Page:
Friday, June 21, 2019

Rear Window (1954)

(This post is part of the Hotter'nell Blgoathon hosted by MovieMovieBlogBlog II)

There are those individuals whose favourite season of the year is summer. For them summer means going on picnics, fun days at the beach, long Sunday drives, and so on. I don't number among those people. For me summer means heat, humidity, sweat, and long days spent in air conditioning awaiting the arrival of autumn. Summer is by far my least favourite time of year. That fact is probably much of the reason Alfred Hitchcock's classic Rear Window (1954) appeals so much to me. Heat and humidity play a central role in Rear Window. It is one of the few movies that presents how truly miserable summer can be.

Rear Window centres upon photographer L. B. "Jeff" Jefferies, who is confined to his Greenwich Village apartment while recovering from a broken leg. Across a courtyard from the rear window of his apartment is another apartment complex. Because New York City is in the middle of an unbearable heat wave, nearly everyone leaves their windows open. Confined to a wheelchair and having only occasional visits from his socialite girlfriend Lisa (played by Grace Kelly) and his nurse Stella (played by Thelma Ritter) for company, Jeff has nothing better to do than watch his neighbours across the courtyard. Unfortunately for Jeff, he becomes convinced that a murder has occurred in one of the apartments across from his.

Rear Window was based on the short story "It Had to Be Murder" by Cornell Woolrich. The story was first published in the February 1942 issue of Dime Detective. Like Rear Window, "It Had to Be Murder" centres on a man confined to his apartment with a broken leg, who watches his neighbours' apartments from his rear window. And like the movie, in "It Had to Be Murder" the main character becomes convinced that a murder has occurred. According to Frances Nivens in First You Dream, Then You Die, a biography of Cornell Woolrich, Mr. Woolrich had been inspired to write the story after two little girls had spied on him in his apartment.

Producer and songwriter Buddy DeSylva bought the rights to "It Had to Be Murder" not long after it was published. The rights would later be sold to Joshua Logan and Leland Hayward, Joshua Logan planning to direct a film based on the story before he directed the film version of his hit play Mr. Roberts. Unfortunately for Joshua Logan, his agent, the legendary Lew Wasserman, sold the rights to "It Had to Be Murder" right from under him to another one of his clients, Alfred Hitchcock.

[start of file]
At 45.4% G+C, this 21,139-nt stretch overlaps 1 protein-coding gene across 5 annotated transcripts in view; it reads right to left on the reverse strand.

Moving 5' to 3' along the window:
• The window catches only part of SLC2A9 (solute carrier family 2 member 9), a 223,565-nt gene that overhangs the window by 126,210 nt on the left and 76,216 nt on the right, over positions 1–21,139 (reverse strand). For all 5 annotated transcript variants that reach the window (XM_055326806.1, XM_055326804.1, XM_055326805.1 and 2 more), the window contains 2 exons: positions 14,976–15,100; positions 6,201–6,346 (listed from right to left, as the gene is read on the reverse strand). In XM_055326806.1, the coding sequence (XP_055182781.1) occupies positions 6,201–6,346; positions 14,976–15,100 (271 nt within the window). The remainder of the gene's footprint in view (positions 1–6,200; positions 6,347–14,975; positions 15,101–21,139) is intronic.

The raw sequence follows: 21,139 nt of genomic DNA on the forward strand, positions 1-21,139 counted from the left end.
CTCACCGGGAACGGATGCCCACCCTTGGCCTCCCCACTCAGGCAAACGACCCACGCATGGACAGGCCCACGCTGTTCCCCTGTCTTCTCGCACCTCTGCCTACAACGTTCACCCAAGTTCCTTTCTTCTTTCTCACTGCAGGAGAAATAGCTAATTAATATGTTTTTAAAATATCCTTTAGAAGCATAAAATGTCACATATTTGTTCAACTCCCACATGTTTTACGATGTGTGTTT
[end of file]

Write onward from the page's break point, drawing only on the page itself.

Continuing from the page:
To write the script for Rear Window, Alfred Hitchcock hired John Michael Hayes, who had a considerable resume in radio, including such shows as Escape, The Adventures of Sam Spade, Inner Sanctum Mysteries, and Suspense (a show which Hitchcock himself helped launch). Mr. Hayes would go onto work with Alfred Hitchcock on the films To Catch a Thief (1955), The Trouble with Harry (1955), and The Man Who Knew Too Much (1956).

The screenplay for Rear Window would run into some problems with Joseph Breen of the Production Code Administration (PCA). He objected to everything from sexiness of Miss Torso (one of Jeff's neighbours across the courtyard) to the implication that Jeff and Lisa were having sex (implied when she mentions that she is spending the night). Fortunately, Joseph Breen retired as Rear Window went into production. His place as the head of the PCA was taken by Geoffrey Shurlock, who was considerably more liberal than Mr. Breen ever had been. Mr. Shurlock had no objections to Rear Window.

In addition to the leads, Alfred Hitchcock cast Raymond Burr in the all-important role of the film's villain, Lars Thorwald. Aside from Mr. Burr's considerable experience playing bad guys on screen, he was also cast for his tall, stout build, which resembled that of producer David O. Selznick. Hitchcock had long harboured a grudge against Selznick, believing Selznick had interfered overly much in the films he made for him (which included Rebecca, Saboteur, Spellbound, Notorious, The Paradine Case, and Under Capricorn). As a bit of revenge, then, Alfred Hitchcock made Raymond Burr look as much like David O. Selznick as possible, giving the actor grey, curly hair and the same sort of glasses that the producer wore. Hitchcock even went so far to instruct Mr. Burr on Selznick's posture, ways he moved, and mannerisms, down to how he held a telephone receiver.